Sunday, 29 October 2017

Modern-day Disaster Preparedness

We live in an imperfect world. The planet may be full of amazing natural wonders and beautiful landscapes but we are also plagued by harsh and sometimes unforgiving natural disasters. These disasters vary depending on where you are in the world. For instance, volcanic eruptions are common in countries located within the Ring of Fire or the Circum-Pacific Belt. Then, there are also disasters where you can prepare for in advance like hurricanes while some you can’t like earthquakes leaving many injured and displaced in its wake.

A lot of ancient civilizations have been wiped out from the place of the planet because of catastrophic disasters that buried cities like Pompei. Modern technology has worked to our advantage, though, since there are now machines that tell us when and where a certain disaster will strike. And because of that, we are able to evacuate our homes when necessary rather than put our lives and that of our families at risk against the harsh elements.

The researchers used their data on the number of people living in different areas of the world, combined with the built environment around them, to calculate levels of exposure. Of the six hazards they looked at, earthquakes have the greatest potential impact–while in 1975 1.4 billion people were at risk, 2.7 billion were at risk in 2015. Floods happen the most frequently, but they impact Asia and Africa much more heavily, with Asia accounting for 76.9% of the exposed population of the world and Africa accounting for 12.2%. Japan is most at risk from tsunamis, while Indonesia is most vulnerable to volcanoes.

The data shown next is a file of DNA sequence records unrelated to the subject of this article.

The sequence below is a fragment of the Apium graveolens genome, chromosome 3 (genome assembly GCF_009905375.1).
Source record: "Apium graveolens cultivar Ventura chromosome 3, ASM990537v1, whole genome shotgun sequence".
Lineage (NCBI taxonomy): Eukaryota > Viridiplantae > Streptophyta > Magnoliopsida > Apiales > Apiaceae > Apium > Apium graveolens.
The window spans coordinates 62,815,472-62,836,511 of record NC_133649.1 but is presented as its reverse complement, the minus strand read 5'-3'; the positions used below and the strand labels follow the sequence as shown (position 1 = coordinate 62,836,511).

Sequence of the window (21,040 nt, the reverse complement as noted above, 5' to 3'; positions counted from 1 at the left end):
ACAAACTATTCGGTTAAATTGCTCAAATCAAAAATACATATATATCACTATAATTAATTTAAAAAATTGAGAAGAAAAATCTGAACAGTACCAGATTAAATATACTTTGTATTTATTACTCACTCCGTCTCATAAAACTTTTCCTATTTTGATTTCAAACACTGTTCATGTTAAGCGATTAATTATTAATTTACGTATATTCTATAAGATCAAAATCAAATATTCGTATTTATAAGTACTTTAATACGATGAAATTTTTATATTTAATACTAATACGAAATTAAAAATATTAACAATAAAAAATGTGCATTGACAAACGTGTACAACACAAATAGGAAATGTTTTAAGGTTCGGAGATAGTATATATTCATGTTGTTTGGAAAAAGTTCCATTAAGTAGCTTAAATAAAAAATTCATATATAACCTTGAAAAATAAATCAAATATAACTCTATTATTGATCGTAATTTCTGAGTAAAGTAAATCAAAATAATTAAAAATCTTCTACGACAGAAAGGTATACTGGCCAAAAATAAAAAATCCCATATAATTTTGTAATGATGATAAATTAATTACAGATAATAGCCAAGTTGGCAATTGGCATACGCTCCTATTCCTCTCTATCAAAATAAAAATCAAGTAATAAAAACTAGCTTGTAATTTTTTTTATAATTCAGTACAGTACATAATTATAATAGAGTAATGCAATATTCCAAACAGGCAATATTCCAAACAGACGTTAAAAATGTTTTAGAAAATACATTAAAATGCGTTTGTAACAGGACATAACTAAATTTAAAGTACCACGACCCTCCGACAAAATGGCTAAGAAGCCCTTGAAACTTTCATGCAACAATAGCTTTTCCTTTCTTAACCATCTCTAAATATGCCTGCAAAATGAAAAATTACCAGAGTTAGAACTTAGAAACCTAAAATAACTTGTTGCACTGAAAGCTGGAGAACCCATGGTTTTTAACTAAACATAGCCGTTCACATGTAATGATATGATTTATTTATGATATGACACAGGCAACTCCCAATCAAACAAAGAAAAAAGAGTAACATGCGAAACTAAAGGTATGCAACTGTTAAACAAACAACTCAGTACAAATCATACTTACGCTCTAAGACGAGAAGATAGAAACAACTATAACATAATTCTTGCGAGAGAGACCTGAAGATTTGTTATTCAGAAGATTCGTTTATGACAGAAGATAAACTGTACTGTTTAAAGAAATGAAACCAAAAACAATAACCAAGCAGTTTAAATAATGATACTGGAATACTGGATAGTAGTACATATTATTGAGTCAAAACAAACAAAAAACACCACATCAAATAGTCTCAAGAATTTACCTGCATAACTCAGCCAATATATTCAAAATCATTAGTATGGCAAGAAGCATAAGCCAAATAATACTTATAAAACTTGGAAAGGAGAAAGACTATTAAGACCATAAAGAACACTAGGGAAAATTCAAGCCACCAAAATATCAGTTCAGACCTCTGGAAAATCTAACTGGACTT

While the researchers said that these findings–which they presented at the 2017 Global Platform for Disaster Risk Reduction conference in Cancun, Mexico–aren’t directly tied to climate change policy, they point to vulnerabilities that are created by the way cities are designed and built. While they can’t yet point to what those are, the next step in the research is to create a detailed understanding of how city planning impacts each urban center’s vulnerability to disaster. “It’s less about the climate, more about mitigation measures,” says Pesaresi.


Studying these disasters from space will give scientists a new perspective on these phenomena and give them a bird’s eye view, so they can come up with better disaster preparedness measures to help everyone in the planet survive one disaster at a time.

There are more weather disturbances now and natural disaster because of climate change. The build-up of carbon dioxide in the atmosphere also makes the world a hotter place as heat is trapped and hastens the melting of polar ice caps. When that happens, the sea level will rise and many island nations like the Maldives will probably be swallowed by the sea and disappear from the map forever.

In the last few decades, the risk has dramatically increased; the number of people living in seismic areas, for example, has increased by 93 percent in just 40 years.

The findings, compiled in the Atlas of the Human Planet 2017, reveal the global exposure to natural disasters has doubled since 1975, largely as a result of population growth and development.

In the analysis, the researchers accounted for six major natural hazards: earthquakes, volcanoes, tsunamis, tropical cyclone storm surge, tropical cyclone wind, and floods.

They used satellite observation data over 40 years to measure for ‘exposure,’ or ‘the people and assets at risk of potential losses or that may suffer damage to a hazard impact.’